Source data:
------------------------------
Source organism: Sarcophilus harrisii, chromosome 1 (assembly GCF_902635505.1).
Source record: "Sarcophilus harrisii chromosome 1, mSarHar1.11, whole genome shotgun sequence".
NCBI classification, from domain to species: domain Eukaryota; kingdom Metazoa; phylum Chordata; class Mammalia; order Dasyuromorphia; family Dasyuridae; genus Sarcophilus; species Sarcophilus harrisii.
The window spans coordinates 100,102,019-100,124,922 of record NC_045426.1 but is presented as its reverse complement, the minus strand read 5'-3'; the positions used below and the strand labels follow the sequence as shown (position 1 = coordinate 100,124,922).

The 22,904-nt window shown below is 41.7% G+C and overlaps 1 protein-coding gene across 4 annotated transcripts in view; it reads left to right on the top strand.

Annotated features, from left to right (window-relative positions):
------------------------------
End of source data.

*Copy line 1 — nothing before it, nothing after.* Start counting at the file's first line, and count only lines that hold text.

Source organism: Sarcophilus harrisii, chromosome 1 (assembly GCF_902635505.1).